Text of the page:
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A word about adding to the critique board.

 
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by: D B in: General Post 2 years ago

I don't know much. Most of my design beginnings were learned right here getting critiques from Douglas Shelton, Dave Chap, Johnny Ringo, someguy, and other great designers. In an effort to pass what little I've learned over 4 years of designing I often look at the critique board and see it sloshed with work asking

"Whuduhya think?" (or some other similar question) and then an image...

It is critical to understand the project you are working on to offer advice..

This includes audience, size of church, where it will be displayed, the parameters given, feedback received. Anything that you filled out with the brief it is client work, or that you know about your church if it is in-house.

For instance (from an outside of the church perspective)
A Nordstrom style logo would be ripped to shreds for a new campaign with NIKE. UNLESS the campaign was targeting middle aged men and women who have a lot of money asking them to purchase something that would help them manage their busy business life with their desire to live actively.

Context is everything. Design has very little with what looks good (although important) and a whole lot to do with whether it fits the context and intended audience.

Next time your work goes 3 days without a glance or comment, ask yourself if you've provided enough information for a proper critique.

Or if you'd like any advice straight up, contact a designer you admire. I frequently ask Kenny Miracle, Joe Cavasos, Rich Aguilar, Douglas Shelton, and Colin Harmon for their advice. Typically they add one piece of advice and it brings my work to the next level.
 
 

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Blake Berg   Blake Berg 2 years ago Reply
 
To tag on to what David is saying, critiquing is an invaluable tool - especially for young designers wanting to grow - both in being critiqued and in critique of others. If you really want to grow in what you are doing, set yourself up for success by inviting (and giving) critiques that will actually be useful for the people involved.

We use a tool at work for discipleship training, but it applies to any area in life that has the potential for growth. It's called the Leadership Square and the four sides are labeled D1, D2, D3, D4.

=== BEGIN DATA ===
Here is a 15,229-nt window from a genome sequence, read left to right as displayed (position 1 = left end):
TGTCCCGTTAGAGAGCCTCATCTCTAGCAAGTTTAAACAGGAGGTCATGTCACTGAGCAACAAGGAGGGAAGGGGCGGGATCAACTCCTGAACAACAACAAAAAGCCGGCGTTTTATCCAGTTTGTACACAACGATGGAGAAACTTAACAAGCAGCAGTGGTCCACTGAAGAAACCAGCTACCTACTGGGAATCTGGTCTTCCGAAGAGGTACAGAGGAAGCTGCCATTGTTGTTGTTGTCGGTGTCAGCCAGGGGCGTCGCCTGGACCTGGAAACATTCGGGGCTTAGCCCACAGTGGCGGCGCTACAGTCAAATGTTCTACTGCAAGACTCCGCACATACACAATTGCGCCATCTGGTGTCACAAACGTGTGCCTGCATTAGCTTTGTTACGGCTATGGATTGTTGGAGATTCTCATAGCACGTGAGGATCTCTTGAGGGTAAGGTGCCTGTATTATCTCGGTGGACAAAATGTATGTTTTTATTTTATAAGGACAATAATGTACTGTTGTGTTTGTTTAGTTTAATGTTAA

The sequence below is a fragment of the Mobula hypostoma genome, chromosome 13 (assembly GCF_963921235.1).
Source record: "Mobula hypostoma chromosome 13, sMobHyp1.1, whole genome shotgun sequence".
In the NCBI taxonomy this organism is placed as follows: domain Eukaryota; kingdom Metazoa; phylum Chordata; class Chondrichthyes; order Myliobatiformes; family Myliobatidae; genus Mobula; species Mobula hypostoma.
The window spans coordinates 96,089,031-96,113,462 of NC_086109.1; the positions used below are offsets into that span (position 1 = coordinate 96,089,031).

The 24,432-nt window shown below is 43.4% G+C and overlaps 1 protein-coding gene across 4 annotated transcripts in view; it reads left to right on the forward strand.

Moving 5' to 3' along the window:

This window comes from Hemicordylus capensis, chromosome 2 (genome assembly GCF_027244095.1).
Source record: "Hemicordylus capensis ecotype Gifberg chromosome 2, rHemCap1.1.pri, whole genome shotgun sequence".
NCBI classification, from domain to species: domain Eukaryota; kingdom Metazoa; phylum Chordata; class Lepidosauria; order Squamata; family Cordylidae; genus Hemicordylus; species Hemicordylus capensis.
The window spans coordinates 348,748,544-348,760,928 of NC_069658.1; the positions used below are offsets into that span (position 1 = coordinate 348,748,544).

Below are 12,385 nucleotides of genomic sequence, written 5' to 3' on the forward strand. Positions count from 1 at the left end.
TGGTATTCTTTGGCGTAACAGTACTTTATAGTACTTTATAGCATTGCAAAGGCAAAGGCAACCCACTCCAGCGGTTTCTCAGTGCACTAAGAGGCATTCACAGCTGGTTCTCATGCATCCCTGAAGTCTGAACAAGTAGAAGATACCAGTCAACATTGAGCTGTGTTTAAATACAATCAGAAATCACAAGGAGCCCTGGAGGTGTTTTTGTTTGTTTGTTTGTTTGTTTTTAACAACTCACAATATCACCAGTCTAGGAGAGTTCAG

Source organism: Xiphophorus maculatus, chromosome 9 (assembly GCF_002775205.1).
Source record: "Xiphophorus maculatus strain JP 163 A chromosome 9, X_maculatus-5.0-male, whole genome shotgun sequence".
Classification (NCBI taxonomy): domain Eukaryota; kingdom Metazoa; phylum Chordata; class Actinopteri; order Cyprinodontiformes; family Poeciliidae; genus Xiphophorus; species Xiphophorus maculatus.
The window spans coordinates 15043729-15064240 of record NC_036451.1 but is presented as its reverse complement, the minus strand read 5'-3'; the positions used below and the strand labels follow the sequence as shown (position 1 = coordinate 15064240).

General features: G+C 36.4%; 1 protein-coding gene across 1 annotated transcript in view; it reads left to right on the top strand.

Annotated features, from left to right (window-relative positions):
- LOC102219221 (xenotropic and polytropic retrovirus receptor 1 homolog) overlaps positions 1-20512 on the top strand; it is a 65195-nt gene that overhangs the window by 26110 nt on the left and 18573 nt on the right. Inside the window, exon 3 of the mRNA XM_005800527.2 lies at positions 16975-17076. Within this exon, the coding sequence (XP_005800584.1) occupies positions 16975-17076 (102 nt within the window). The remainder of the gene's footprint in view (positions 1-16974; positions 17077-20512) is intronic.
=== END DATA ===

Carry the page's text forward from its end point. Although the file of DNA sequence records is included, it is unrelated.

D1 - Unconscious Incompetece. You don't know that you don't know it. Ignorance is bliss.
D2 - Conscious Incompetence. You are fully aware that you don't know it. Very frustrating place to be. A lot of young designers may find themselves here.
D3 - Conscious Competence. You know that you know it, but have to think about it.
D4 - Unconscious Competence. You don't know that you know it, you just do it.

Most "seasoned" artists are going to be operating in D4, you don't really have to think about what you are doing, you just make decisions and most of them are right. If you want to be able to effectively critique, you have to be able to step back in to D3 so you can communicate to someone in D2 (or D1) how it is that you do what you just know how to do. 

The best way (that I know of) to help young designers struggling in D2 (or D1) to round the corner to D3 and ultimately D4 is for people in D4 to step back and show them the thought process that you may not realize you are doing.

It is also good practice for young designers to enter in to critique, just because it gives you a lot of practice in trying to be consciously competent in the decision process on the way to unconscious competence. But, this also comes with a little warning for people being critiqued. While it can be valuable to all people involved, keep in mind who is critiquing you. If you are struggling in your design, and someone who is struggling equally offers you critique, you may need to take it with a grain of salt.

Critique may be one the best tools designers can use to help train up other designers, who in turn can then help train up other designers and so on and so on. Before you know it, the "good" design community can experience exponential growth.
Rich Aguilar   Level 1Rich Aguilar 2 years ago Reply
 
So where are the like buttons on this page

Beck - Like
Berg - Like
Samuel Fyfe   Level 1Samuel Fyfe 2 years ago Reply
 
Awesome advice.  For someone who has been in the industry for a relatively little amount of time compared to some of you guys,  it's amazing to have such a useful resource as the critique board here on CS.  I also sometimes put things on here without even thinking of what I want in return, because sometimes I don't even know what I want out of a piece.  This gives me a lot of direction.  Thanks!
Chris Reinecke   Level 1Chris Reinecke 2 years ago Reply
 
Great words, David!I recently wrote an article for another community, offering some practical application on how to receive critique, based on my own shortcomings along-the-way. 

While we're on the topic, I'd like to share, for those who would like to read it. The forum doesn't have text formatting, so please forgive:

A FEW NOTES ON RECEIVING CRITIQUE
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